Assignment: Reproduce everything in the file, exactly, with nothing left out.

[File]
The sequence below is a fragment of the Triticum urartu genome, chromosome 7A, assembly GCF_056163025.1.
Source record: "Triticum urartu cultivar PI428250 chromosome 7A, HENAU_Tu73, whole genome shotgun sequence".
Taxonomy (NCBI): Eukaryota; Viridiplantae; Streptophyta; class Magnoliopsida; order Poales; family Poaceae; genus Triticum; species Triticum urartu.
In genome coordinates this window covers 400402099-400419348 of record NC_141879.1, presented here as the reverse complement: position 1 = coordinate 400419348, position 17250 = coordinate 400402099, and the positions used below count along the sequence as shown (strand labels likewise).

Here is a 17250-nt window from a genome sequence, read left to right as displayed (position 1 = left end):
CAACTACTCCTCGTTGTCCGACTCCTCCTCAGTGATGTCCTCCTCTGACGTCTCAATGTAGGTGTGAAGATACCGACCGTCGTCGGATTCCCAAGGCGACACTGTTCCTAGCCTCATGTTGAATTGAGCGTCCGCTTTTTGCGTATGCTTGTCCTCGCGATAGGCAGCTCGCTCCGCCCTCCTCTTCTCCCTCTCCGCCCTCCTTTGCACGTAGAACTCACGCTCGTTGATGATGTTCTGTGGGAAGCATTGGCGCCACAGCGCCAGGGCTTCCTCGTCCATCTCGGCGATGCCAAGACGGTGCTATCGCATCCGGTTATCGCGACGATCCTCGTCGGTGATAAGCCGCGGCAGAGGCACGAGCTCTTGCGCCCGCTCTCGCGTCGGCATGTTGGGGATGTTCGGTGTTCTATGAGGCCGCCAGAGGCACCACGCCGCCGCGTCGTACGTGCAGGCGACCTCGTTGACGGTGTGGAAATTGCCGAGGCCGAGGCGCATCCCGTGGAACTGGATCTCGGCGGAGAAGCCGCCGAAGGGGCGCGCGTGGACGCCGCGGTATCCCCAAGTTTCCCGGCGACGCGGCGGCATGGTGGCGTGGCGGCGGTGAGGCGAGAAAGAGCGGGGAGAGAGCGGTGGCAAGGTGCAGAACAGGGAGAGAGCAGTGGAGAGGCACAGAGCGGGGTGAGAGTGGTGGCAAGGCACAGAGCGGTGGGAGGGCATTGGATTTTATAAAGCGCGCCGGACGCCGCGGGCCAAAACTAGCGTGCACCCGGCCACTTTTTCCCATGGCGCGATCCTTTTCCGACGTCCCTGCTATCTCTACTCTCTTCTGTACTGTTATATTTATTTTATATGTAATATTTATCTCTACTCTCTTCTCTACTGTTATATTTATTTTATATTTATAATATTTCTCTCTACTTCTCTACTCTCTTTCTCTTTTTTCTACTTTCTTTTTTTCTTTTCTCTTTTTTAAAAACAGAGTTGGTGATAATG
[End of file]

The sequence below is a fragment of the Triticum urartu genome, chromosome 7A, assembly GCF_056163025.1.
Source record: "Triticum urartu cultivar PI428250 chromosome 7A, HENAU_Tu73, whole genome shotgun sequence".
Taxonomy (NCBI): Eukaryota; Viridiplantae; Streptophyta; class Magnoliopsida; order Poales; family Poaceae; genus Triticum; species Triticum urartu.
In genome coordinates this window covers 400402099-400419348 of record NC_141879.1, presented here as the reverse complement: position 1 = coordinate 400419348, position 17250 = coordinate 400402099, and the positions used below count along the sequence as shown (strand labels likewise).

Here is a 17250-nt window from a genome sequence, read left to right as displayed (position 1 = left end):
CAACTACTCCTCGTTGTCCGACTCCTCCTCAGTGATGTCCTCCTCTGACGTCTCAATGTAGGTGTGAAGATACCGACCGTCGTCGGATTCCCAAGGCGACACTGTTCCTAGCCTCATGTTGAATTGAGCGTCCGCTTTTTGCGTATGCTTGTCCTCGCGATAGGCAGCTCGCTCCGCCCTCCTCTTCTCCCTCTCCGCCCTCCTTTGCACGTAGAACTCACGCTCGTTGATGATGTTCTGTGGGAAGCATTGGCGCCACAGCGCCAGGGCTTCCTCGTCCATCTCGGCGATGCCAAGACGGTGCTATCGCATCCGGTTATCGCGACGATCCTCGTCGGTGATAAGCCGCGGCAGAGGCACGAGCTCTTGCGCCCGCTCTCGCGTCGGCATGTTGGGGATGTTCGGTGTTCTATGAGGCCGCCAGAGGCACCACGCCGCCGCGTCGTACGTGCAGGCGACCTCGTTGACGGTGTGGAAATTGCCGAGGCCGAGGCGCATCCCGTGGAACTGGATCTCGGCGGAGAAGCCGCCGAAGGGGCGCGCGTGGACGCCGCGGTATCCCCAAGTTTCCCGGCGACGCGGCGGCATGGTGGCGTGGCGGCGGTGAGGCGAGAAAGAGCGGGGAGAGAGCGGTGGCAAGGTGCAGAACAGGGAGAGAGCAGTGGAGAGGCACAGAGCGGGGTGAGAGTGGTGGCAAGGCACAGAGCGGTGGGAGGGCATTGGATTTTATAAAGCGCGCCGGACGCCGCGGGCCAAAACTAGCGTGCACCCGGCCACTTTTTCCCATGGCGCGATCCTTTTCCGACGTCCCTGCTATCTCTACTCTCTTCTGTACTGTTATATTTATTTTATATGTAATATTTATCTCTACTCTCTTCTCTACTGTTATATTTATTTTATATTTATAATATTTCTCTCTACTTCTCTACTCTCTTTCTCTTTTTTCTACTTTCTTTTTTTCTTTTCTCTTTTTTAAAAACAGAGTTGGTGATAATG